In her tenure from 2004 – 2011, she served in many executive capacities. She was the Liberal Caucus Deputy Whip, Vice Chair of Procedure and House Affairs Committee, Chair of the Standing Committee on Government Operations, Chair of the Standing Committee on Status of Women and Vice Chair of Public Accounts.
She has authored numerous committee reports, including, Economic Security for Women, Human Trafficking, Gender Budgeting, Accountability and Transparency in Government.
As an activist parliamentarian, she encourages young people to be actively engaged in social justice and civic issues. She works with multi-faith groups in promoting peace, harmony and respect for each other.
Ms. Ratansi is a Fellow of the Chartered Professional Accountants (FCPA), a Certified Management Consultant (CMC) and a recipient of numerous business and professional awards.
For Immediate Release
Wednesday, October 18, 2017
Canadian Council of Muslim Women (CCMW) and the Canadian Charter of Rights and Freedoms at 35
Toronto, ON: The Canadian Council of Muslim Women (CCMW) will celebrate its 35th anniversary along with that of the Canadian Charter of Rights and Freedoms on October 21 and 22 in Toronto.
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Hamdi is currently in her final year of an undergraduate degree at UOIT. Over the course of her academic career, she has held several leadership positions at her campus, including advocating for human rights as a Campus Coordinator at Amnesty International UOIT. Off-campus, She has served as the Parliamentary Debates Competition Chair at MIST Toronto, where she gained an appreciation for the need to give youth a venue to excel. Hamdi is currently serving her second term as the Director of Internal Affairs at Toronto Youth Cabinet, the official youth advisory board for the City of Toronto. Alongside this role, Hamdi represents over 1,500 students as the President of the UOIT Social Sciences and Humanities Student Society, which acts as a governing body for students. She is also a Disaster Responder with the Canadian Red Cross, where she provides emergency services to people affected by disasters. Hamdi is also a Fellow with the Muslim Youth Fellowship program, which aims to empower and equip young Muslim professionals with the skills to be involved with the political process.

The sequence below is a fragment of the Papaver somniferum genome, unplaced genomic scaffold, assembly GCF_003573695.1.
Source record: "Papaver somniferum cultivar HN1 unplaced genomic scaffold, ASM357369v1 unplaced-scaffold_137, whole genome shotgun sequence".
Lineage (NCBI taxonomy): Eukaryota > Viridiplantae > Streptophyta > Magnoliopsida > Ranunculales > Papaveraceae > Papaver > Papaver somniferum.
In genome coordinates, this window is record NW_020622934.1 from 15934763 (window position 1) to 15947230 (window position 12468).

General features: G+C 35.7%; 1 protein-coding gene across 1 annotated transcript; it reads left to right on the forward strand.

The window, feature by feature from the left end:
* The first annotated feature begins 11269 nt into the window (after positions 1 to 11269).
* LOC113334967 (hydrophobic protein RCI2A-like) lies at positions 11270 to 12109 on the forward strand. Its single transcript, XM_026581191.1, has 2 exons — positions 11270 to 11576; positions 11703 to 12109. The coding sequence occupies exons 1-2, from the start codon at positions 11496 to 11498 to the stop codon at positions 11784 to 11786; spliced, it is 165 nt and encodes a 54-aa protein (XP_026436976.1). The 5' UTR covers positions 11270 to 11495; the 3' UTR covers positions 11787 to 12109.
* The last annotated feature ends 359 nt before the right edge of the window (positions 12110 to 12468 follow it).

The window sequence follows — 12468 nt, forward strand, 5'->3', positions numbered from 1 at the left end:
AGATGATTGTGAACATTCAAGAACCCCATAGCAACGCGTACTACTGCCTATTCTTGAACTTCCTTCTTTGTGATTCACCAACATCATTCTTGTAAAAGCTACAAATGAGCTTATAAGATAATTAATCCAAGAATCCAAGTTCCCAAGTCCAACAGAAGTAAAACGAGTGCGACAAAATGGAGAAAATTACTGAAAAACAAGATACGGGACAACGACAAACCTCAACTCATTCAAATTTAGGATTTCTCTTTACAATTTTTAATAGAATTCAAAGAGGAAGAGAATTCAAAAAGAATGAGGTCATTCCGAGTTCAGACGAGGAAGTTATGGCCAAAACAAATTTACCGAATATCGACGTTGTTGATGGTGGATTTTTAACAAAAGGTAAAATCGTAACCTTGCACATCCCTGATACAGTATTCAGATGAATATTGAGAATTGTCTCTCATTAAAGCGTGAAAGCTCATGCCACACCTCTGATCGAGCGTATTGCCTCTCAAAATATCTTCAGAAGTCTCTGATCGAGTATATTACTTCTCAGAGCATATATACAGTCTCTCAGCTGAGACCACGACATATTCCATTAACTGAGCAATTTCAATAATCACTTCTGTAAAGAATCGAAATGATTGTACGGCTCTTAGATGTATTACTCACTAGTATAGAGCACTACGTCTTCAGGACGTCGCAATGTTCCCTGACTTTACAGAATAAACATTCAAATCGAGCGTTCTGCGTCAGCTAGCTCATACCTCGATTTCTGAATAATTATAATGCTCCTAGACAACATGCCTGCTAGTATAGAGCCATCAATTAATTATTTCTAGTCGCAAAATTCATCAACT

Faduma Mohamed is the Executive Director at Labour Community Services (LCS) in Toronto, Ontario. LCS is a project of the Toronto & York Region Labour Council in partnership with United Way Toronto & York Region. Faduma works long hours fundraising for those who are poverty-stricken. She unites the labour movement with the community to raise funds for the United Way of Canada. The work she does, jointly with labour and community groups, causes the community to be well situated in recognizing the impact of poverty on the city and its residents.
Faduma works with marginalized communities to ensure that their voice is heard. She provides space, forums and funding for community groups to meet and share ideas, bond and build a better infrastructure for themselves and others. Faduma is a mentor to many youth in the workforce. They look up to her for guidance, strength and insight into issues in the workforce. Faduma has championed many causes, being a stakeholder in campaigns such as the “$15.00 minimum wage campaign” and “Saying no to anti-semtism, saying no to islamophobia, saying no to racism”.
Faduma has raised millions as a board member of Human Concern International. She has united the Somali community to help Canadians domestically and to help the people of Somalia, internationally, especially during the East Africa famine crisis.